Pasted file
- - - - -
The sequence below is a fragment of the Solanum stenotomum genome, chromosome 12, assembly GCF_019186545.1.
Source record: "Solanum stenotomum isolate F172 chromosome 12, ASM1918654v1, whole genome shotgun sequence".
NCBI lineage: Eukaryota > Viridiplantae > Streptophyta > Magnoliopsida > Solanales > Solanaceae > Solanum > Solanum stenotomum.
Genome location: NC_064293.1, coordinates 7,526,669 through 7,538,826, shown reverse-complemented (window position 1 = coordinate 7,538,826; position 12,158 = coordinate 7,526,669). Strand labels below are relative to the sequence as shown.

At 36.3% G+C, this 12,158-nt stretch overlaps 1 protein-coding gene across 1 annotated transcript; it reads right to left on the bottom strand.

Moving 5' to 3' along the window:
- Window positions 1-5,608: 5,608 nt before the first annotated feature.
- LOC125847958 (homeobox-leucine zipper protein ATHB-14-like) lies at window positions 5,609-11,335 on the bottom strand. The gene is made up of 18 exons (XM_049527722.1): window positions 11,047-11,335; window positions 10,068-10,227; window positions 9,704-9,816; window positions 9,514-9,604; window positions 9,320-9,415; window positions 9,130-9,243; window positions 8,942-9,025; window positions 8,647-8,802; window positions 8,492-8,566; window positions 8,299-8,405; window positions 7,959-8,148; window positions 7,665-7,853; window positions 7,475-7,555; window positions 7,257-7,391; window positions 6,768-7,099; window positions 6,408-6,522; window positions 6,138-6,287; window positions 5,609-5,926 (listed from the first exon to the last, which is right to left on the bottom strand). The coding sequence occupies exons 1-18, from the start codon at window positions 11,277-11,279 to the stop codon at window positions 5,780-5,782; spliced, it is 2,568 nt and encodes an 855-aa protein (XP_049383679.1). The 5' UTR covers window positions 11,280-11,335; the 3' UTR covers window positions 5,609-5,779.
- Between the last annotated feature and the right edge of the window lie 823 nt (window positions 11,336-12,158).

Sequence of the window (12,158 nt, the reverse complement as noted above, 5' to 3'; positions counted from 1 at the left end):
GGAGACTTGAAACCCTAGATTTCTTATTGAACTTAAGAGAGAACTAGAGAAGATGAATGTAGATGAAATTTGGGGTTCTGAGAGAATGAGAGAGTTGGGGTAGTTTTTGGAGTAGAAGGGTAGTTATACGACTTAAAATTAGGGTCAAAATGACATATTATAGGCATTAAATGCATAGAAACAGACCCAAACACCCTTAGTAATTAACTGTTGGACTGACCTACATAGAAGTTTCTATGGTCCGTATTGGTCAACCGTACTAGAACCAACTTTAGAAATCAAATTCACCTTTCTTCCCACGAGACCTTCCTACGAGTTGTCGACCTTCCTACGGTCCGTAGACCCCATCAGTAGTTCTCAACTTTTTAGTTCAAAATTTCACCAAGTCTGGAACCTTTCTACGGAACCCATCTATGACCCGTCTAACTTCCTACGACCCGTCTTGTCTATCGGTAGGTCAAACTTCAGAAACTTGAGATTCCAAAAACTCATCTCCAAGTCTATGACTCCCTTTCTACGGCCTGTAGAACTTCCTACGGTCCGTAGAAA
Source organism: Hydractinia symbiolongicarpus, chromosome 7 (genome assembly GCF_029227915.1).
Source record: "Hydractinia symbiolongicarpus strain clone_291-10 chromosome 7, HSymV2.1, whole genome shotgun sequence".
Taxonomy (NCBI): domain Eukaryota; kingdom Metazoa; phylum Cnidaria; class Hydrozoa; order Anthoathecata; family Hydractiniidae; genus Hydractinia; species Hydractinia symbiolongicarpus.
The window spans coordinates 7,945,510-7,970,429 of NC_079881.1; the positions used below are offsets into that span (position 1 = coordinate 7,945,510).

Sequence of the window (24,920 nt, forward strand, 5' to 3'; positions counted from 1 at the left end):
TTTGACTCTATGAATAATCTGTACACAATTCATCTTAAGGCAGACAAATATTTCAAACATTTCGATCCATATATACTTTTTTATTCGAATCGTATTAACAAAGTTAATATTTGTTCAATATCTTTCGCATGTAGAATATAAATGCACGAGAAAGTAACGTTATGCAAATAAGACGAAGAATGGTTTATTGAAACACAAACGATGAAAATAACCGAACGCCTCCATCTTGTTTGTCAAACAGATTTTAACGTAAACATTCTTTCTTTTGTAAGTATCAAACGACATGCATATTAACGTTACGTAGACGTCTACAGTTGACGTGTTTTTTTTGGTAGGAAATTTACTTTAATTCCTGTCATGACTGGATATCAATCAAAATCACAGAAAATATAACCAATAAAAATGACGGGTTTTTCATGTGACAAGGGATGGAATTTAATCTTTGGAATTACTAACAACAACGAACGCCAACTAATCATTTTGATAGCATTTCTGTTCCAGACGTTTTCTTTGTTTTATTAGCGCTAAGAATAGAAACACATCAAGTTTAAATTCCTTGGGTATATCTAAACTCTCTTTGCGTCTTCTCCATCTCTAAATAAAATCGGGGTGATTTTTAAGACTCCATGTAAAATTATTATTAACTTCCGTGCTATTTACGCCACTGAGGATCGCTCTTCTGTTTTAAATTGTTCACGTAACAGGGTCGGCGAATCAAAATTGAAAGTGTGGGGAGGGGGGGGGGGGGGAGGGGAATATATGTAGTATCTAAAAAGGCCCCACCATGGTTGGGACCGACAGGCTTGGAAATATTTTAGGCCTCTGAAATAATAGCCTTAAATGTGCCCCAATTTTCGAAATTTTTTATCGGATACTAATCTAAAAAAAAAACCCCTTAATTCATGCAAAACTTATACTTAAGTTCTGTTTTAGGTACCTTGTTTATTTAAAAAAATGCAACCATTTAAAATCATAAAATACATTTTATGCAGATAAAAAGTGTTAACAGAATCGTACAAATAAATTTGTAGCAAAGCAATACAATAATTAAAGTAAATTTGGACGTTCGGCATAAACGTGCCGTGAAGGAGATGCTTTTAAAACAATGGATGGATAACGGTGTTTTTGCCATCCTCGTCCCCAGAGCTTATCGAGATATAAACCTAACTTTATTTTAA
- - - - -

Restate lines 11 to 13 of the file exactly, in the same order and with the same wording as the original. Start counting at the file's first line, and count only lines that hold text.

GGAGACTTGAAACCCTAGATTTCTTATTGAACTTAAGAGAGAACTAGAGAAGATGAATGTAGATGAAATTTGGGGTTCTGAGAGAATGAGAGAGTTGGGGTAGTTTTTGGAGTAGAAGGGTAGTTATACGACTTAAAATTAGGGTCAAAATGACATATTATAGGCATTAAATGCATAGAAACAGACCCAAACACCCTTAGTAATTAACTGTTGGACTGACCTACATAGAAGTTTCTATGGTCCGTATTGGTCAACCGTACTAGAACCAACTTTAGAAATCAAATTCACCTTTCTTCCCACGAGACCTTCCTACGAGTTGTCGACCTTCCTACGGTCCGTAGACCCCATCAGTAGTTCTCAACTTTTTAGTTCAAAATTTCACCAAGTCTGGAACCTTTCTACGGAACCCATCTATGACCCGTCTAACTTCCTACGACCCGTCTTGTCTATCGGTAGGTCAAACTTCAGAAACTTGAGATTCCAAAAACTCATCTCCAAGTCTATGACTCCCTTTCTACGGCCTGTAGAACTTCCTACGGTCCGTAGAAA
Source organism: Hydractinia symbiolongicarpus, chromosome 7 (genome assembly GCF_029227915.1).
Source record: "Hydractinia symbiolongicarpus strain clone_291-10 chromosome 7, HSymV2.1, whole genome shotgun sequence".